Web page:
Lybrate.com has an excellent community of Gynaecologists in India. You will find Gynaecologists with more than 41 years of experience on Lybrate.com. You can find Gynaecologists online in Delhi and from across India. View the profile of medical specialists and their reviews from other patients to make an informed decision.
Book Clinic Appointment with Dr. Anita Chekker
Management of Abortion
Caesarean Section Procedure
Treatment Of Female Sexual Problems
Termination Of Pregnancy Procedure
Treatment Of Pregnancy Problems
Well Woman Healthcheck
Treatment Of Female Sexual Problems
Treatment Of Medical Diseases In Pregnancy
Treatment Of Menstrual Problems
Intra-Uterine Insemination (IUI) Treatment
Medical Termination Of Pregnancy (Mtp) Procedure
Gynecology Laparoscopy Procedures
Pap Smear Procedure
Submit a review for Dr. Anita ChekkerYour feedback matters!
Now im 17 week pregnant but yesterday unfortunately my cousin son has biten my tumb little blood came. Is it ok otherwise I have to take TT injection. Pls suggest me.
I had sex on 10 April and I had my periods on 24 April the guy who I had sex with he did not finish in me and it been 13 days I did not get my periods I had my pregnancy test 2 days ago which is negative and I have no pregnancy symptoms now days I'm having headache and stomach cramps.
I miss my periods from last 2 months. I got my last period on Dec 9th till date there us no periods. Before also my periods are not regular from last 2/3 years I am facing this problem. If I am having deviry Tablets I am getting period. However I can't have every now and then. I checked with pregnancy test result is negative. I getting bit harden on my lower abdomen and its paining. Please suggest I am so scared.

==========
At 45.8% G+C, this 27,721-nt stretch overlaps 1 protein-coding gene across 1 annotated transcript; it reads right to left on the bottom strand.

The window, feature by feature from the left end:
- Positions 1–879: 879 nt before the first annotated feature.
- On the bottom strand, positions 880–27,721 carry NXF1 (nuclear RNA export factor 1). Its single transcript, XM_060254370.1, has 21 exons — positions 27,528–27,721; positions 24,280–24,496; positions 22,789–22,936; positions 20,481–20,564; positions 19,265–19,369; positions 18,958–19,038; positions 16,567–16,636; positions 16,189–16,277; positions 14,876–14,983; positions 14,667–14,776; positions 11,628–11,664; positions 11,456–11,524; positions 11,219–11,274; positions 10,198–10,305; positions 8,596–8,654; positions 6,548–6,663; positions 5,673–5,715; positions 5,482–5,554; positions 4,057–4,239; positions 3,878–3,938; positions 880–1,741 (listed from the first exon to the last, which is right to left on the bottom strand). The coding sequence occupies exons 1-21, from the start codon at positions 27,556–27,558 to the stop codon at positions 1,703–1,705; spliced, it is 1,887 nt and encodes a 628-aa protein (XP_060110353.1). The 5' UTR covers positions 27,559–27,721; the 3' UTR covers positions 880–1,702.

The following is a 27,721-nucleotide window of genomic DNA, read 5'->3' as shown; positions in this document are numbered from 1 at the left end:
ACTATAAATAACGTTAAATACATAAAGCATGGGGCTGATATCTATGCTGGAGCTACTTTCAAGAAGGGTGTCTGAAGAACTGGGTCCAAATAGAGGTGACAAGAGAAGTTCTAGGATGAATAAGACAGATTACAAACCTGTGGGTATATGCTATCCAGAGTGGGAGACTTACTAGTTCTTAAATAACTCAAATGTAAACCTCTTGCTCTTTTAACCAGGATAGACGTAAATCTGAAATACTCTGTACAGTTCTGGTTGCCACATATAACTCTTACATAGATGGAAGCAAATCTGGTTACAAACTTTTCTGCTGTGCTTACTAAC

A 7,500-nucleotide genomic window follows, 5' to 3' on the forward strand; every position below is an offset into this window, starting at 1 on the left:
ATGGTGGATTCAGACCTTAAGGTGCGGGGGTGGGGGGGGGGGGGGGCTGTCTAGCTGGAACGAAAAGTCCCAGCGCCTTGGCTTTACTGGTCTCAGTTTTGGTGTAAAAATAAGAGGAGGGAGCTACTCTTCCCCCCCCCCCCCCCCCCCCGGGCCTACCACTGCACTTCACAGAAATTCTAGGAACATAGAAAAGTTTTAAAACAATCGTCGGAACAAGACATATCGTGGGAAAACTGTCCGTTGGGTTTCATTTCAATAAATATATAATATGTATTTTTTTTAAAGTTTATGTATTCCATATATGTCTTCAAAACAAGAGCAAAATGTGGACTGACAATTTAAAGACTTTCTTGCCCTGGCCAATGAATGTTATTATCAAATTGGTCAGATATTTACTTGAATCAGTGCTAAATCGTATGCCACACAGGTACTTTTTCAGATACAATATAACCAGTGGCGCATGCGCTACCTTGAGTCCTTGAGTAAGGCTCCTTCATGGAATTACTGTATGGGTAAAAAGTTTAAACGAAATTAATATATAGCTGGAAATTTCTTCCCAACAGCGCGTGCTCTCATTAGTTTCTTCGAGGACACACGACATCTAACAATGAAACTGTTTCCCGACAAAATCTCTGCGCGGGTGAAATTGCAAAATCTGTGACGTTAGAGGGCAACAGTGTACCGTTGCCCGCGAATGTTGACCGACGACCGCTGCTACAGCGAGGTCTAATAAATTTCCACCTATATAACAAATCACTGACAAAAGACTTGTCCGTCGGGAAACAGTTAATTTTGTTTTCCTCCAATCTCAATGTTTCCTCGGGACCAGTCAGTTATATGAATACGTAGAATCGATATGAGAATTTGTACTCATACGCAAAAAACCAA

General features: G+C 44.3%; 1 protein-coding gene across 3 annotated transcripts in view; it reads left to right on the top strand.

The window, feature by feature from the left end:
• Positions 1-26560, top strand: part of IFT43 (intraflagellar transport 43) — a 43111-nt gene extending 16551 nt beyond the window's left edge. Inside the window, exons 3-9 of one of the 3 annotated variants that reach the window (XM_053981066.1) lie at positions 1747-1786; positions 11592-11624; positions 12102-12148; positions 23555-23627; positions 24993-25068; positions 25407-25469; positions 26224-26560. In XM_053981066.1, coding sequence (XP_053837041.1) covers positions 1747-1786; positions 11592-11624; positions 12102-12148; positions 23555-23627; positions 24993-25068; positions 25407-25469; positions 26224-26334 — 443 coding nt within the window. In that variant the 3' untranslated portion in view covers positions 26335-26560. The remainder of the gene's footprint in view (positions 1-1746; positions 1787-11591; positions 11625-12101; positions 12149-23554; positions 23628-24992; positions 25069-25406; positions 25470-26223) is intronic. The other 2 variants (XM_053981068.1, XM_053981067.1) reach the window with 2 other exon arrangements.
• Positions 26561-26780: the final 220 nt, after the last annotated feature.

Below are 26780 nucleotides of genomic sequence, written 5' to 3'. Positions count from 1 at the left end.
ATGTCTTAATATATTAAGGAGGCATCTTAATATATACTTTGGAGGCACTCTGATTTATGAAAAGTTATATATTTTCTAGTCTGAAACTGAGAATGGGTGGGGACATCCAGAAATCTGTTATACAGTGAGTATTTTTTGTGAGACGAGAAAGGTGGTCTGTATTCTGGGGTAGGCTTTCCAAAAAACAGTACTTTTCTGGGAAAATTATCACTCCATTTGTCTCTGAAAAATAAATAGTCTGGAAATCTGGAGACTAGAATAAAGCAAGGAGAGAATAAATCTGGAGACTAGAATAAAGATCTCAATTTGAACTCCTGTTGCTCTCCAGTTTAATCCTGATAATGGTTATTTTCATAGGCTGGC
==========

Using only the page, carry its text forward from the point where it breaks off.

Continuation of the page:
I have blood in urine, can you aware me about problem that If after drinking lot of water even then there is trace of blood seen in urine with cloudy urine. Is this blood comes from kidneys or uterus or lower urinary tract?
My wife has finished period 5 days back. Now I want to do sex with her without condom. But she is ready to take pills. Can you suggest me something. So that I can go ahead. Or please let me know medicine name.
I am a diabetic married person. I got married at the age of 36. We haveried for a baby this Jan but my wife suffered miscarriage in Feb. I am taking regular treatment for diabetes from a endocrinologist. What type of tests should I need to do before trying for a baby. How can we avoid miscarriage? Has diabetes got anything to do with miscarriage?
Let's be clear about what turmeric can not do:
Turmeric usually does not cause significant side effects -- ( The truth is that some people can experience stomach upset, nausea, dizziness, or diarrhea)
You can use turmeric if you have gallbladder problems -- (The truth is that turmeric can make gallbladder problems worse)
Turmeric is not helpful for diabetes -- (The truth is that early research suggests that taking turmeric daily for 9 months can reduce the number of people with prediabetes who develop diabetes.)